Monday 17 September 2012

HuID-seq blog

There has been lots of recent activity around using NGS gene resequencing in the clinic. Although clinical DNA sequencing has been an important tool for several decades the explosion in NGS methods for amplicon resequencing has made it feasible for just about any lab to do. Previous posts on this blog have discussed NGS amplicon methods and some of the tools needed to design amplicons.

It is not easy to say clear which technologie(s) will dominate in the clinical space, nor whether small targeted panels will be preferred over more comprehensive and larger panels, medical exomes or even whole genomes. But it does seem pretty clear that amplicon-sequencing is going to be a very important clinical tool.

Why is patient ID important:
As we are more easily able to sequence not just multiple genes but also multiple patients in s single NGS run it becomes very important to make sure results are not assigned to the wrong patient. Clinical molecular labs spend a huge amount of time and effort on making sure results don’t get mixed up, but I thought the tests themselves could be improved to determine which patient results came from at the same time as the clinical results are being generated. Just add a large enough number of SNP loci to allow patient identification by comparison to a simple blood-based genotyping assay.

SNP-seq for patient ID:
I have been discussing using additional content in amplicon (and other) tests for a year or so, but have never found the time to get in the lab and demonstrate the idea. I asked our Tech-Transfer people about it and they said whilst it was a nice idea there was little that could be protected from an IP perspective. As I am not going to get time to work on it, and as it can’t be protected easily I am hoping this blog will help stimulate discussion and someone will take the idea on board for their research. I call the method HuID-seq.

Comparison to STR profiling: There is already a gold-standard for Human Identification in the STR profiling used in forensic applications. Unfortunately the tests cannot be simply added to an NGS assay. What we need is a level of discrimination so that results cannot be sent to the wrong patient, in theory the HuID-seq could be set at a level significantly lower than forensic STRs. Today 13 STR loci are used in the United States Combined DNA Index System (CODIS) forensic kits. SNPs have lower resolving power and more are likely to be needed but before I get onto that a recent paper deserves a mention. In Biotechniques Bornman et al published an NGS based method that reproduces STR data very nicely (see Short-read, high-throughput sequencing technology for STR genotyping). Potentially this could be added to current tests but I prefer SNPs for a number of reasons.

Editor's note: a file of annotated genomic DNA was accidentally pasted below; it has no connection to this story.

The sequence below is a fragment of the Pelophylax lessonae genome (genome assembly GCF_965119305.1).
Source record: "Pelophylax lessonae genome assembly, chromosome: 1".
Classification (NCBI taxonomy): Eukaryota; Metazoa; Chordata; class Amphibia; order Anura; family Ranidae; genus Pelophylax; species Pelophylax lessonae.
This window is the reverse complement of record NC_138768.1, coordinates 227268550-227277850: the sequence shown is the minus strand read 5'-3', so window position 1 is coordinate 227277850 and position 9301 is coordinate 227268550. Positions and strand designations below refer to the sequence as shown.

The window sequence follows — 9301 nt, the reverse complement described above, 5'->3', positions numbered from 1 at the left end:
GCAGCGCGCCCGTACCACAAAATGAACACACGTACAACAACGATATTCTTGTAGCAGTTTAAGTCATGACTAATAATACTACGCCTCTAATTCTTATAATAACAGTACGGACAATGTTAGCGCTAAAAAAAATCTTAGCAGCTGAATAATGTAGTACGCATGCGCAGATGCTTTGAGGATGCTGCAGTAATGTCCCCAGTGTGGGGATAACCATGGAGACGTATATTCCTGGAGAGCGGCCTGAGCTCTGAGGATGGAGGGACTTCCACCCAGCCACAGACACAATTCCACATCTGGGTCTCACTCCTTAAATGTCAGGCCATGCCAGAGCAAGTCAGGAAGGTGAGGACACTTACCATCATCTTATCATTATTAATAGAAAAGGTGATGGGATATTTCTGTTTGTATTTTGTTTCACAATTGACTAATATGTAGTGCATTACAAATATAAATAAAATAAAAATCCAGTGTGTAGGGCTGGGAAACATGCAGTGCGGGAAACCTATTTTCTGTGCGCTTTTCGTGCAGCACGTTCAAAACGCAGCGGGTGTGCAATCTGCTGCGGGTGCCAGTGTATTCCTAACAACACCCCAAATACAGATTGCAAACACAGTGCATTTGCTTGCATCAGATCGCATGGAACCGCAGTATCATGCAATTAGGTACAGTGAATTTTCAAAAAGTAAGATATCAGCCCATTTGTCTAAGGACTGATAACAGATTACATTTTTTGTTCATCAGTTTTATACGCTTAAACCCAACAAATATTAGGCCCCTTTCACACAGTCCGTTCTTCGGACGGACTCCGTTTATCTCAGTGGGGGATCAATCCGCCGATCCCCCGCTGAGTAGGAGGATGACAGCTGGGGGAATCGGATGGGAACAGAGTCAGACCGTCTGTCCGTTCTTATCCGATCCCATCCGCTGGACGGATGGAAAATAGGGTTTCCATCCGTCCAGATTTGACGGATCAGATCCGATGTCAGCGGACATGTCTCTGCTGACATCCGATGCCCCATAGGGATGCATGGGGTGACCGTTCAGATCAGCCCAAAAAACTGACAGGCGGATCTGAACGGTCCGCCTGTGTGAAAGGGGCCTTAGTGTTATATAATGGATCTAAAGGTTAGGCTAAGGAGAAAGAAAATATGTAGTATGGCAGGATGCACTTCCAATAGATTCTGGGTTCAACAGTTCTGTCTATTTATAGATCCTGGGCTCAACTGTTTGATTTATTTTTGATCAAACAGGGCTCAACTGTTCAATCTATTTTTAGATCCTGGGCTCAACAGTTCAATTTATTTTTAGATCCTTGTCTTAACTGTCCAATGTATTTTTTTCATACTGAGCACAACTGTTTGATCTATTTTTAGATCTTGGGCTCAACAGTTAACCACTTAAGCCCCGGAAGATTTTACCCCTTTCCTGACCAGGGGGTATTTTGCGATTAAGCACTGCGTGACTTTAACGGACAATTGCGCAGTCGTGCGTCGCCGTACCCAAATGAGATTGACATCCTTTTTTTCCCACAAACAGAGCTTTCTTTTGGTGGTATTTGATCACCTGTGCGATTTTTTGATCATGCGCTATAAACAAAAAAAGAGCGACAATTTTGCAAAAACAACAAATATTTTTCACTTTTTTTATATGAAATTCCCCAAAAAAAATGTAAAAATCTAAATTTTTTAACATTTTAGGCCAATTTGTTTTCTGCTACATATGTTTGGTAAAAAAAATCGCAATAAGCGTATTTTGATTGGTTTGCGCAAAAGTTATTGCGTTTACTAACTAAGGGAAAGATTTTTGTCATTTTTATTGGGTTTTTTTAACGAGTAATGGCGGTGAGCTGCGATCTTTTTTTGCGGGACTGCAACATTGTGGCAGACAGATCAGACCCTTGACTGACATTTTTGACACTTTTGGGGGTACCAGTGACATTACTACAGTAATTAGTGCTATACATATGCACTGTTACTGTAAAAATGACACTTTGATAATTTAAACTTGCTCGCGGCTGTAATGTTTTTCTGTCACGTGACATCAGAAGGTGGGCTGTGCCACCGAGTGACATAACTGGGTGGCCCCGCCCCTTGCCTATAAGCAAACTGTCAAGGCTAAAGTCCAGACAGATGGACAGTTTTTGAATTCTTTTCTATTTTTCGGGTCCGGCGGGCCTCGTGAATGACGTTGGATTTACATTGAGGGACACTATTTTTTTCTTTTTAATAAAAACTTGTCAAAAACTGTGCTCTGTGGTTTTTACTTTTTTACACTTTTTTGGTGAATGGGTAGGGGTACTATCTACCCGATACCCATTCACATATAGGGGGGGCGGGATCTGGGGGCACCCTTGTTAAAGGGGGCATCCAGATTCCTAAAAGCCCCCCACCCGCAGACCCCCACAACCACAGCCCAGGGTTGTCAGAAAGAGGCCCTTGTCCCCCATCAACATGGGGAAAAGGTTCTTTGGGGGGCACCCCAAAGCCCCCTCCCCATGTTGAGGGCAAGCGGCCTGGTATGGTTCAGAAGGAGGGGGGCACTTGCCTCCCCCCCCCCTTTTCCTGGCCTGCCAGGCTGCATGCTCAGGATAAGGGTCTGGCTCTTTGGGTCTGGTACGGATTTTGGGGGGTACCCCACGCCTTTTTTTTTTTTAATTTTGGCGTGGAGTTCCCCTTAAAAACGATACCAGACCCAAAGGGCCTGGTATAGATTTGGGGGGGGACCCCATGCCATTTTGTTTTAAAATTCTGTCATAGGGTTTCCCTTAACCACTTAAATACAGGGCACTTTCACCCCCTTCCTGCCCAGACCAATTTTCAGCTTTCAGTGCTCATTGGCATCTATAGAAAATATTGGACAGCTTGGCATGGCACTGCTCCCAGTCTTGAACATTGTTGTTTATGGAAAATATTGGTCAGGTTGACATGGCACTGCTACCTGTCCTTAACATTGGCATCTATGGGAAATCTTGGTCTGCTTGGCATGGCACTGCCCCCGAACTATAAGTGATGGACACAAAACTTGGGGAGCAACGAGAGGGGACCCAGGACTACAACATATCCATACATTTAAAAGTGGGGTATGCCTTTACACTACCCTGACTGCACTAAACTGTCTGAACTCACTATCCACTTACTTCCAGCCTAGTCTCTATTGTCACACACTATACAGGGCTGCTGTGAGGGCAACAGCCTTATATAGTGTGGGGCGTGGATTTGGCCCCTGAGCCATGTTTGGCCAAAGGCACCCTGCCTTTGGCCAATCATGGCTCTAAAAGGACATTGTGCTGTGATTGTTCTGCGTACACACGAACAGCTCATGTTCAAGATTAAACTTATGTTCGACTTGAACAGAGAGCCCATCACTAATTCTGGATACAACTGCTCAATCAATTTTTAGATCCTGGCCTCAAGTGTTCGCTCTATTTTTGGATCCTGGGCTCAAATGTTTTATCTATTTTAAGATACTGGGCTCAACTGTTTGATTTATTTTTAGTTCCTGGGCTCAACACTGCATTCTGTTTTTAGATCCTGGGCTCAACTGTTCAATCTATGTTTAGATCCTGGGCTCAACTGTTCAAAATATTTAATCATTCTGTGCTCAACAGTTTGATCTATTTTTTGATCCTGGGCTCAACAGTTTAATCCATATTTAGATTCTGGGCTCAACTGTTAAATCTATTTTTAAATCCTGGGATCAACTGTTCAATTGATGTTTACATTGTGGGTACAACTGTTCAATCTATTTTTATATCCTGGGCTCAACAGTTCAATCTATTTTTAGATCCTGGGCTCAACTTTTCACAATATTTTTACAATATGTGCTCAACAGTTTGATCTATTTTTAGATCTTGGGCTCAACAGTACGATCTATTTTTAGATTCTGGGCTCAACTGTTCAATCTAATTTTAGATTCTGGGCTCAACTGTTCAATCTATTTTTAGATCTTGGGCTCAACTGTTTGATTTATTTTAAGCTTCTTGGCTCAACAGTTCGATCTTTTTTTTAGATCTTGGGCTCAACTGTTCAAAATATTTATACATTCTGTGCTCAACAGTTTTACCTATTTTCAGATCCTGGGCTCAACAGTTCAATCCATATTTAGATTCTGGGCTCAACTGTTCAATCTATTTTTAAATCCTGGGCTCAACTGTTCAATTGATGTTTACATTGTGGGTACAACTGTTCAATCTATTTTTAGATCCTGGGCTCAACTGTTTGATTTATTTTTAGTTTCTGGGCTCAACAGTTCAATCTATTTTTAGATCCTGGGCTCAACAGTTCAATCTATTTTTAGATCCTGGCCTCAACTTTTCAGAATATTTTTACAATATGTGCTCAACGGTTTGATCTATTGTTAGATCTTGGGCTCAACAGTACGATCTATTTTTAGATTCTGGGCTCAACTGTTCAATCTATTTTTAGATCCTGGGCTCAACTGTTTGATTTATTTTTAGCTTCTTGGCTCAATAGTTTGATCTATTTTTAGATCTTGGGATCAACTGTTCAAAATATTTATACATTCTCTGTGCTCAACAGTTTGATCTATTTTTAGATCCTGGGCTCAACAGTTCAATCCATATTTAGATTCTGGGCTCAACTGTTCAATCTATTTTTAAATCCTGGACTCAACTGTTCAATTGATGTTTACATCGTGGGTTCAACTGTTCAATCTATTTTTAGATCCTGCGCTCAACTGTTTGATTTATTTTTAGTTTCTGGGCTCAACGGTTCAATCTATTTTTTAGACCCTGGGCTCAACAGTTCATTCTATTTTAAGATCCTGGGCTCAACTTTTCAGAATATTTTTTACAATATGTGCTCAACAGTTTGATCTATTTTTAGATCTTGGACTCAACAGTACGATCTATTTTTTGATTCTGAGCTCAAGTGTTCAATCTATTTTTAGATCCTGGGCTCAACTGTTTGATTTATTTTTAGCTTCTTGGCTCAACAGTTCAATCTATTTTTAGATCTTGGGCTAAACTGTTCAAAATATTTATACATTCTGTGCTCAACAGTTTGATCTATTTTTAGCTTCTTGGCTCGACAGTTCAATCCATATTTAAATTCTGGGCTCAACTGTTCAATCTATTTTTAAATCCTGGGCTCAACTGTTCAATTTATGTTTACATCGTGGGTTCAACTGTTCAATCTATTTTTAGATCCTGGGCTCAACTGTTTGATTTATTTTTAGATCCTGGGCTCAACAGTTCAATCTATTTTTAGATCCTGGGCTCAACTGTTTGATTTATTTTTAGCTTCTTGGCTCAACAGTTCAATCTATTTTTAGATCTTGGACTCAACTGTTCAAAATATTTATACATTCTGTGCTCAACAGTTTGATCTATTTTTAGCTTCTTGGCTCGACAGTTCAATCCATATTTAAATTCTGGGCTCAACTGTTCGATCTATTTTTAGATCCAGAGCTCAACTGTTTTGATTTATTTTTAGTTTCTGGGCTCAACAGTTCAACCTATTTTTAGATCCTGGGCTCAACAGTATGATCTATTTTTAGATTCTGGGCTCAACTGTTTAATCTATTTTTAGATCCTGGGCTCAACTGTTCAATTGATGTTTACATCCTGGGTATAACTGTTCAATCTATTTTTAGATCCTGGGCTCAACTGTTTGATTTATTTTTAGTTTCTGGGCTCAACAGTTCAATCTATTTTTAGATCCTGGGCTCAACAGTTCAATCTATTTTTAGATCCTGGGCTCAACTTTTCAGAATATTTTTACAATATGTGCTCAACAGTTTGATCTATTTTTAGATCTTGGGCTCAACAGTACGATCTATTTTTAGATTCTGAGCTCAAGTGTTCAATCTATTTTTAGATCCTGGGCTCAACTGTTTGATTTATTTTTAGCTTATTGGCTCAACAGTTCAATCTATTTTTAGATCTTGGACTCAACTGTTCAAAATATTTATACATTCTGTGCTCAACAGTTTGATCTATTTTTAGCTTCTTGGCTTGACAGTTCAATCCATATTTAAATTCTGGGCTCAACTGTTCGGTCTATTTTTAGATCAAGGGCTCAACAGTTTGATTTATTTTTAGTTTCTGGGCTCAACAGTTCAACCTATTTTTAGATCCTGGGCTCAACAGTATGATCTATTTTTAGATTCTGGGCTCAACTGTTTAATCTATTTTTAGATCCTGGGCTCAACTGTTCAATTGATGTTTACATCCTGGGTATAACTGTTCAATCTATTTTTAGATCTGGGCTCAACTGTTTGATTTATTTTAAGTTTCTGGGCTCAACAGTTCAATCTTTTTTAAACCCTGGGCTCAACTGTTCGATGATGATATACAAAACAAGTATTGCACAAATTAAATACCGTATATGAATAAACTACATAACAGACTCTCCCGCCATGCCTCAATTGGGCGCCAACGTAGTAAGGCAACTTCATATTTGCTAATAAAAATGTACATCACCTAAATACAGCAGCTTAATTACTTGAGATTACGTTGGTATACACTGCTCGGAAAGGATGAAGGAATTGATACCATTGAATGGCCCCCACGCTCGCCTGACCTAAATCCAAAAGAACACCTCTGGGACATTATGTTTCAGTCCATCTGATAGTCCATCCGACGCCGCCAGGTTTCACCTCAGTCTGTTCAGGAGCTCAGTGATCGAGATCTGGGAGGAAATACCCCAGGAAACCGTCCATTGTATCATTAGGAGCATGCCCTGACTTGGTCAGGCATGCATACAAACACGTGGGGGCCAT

Why SNPs, which ones and how many: SNPs are a good choice because they are easily assayed by PCR amplification of by in-solution capture methods. SNPs are also already assayed by current NGS methods and perhaps most importantly if coding SNPs are used then RNA-seq data can also be used for HuID-seq. This will be important if array-based gene expression signatures are ported over to NGS. It also means that the HuID-seq method could be used to very good effect in research projects whatever the source of data. It is often important to quality control large experimental datasets to remove duplicate samples or wrongly assigned samples. In the supplementary information for the Nature paper The genomic and transcriptomic architecture of 2,000 breast tumours reveals novel subgroups, the authors presented a novel eQTL-like approach to check that the same patients samples were used for whole genome gene-expression and SNP genotyping arrays. They termed the method BeadArray Diagnostic for Genotype and Expression Relationships (BADGER).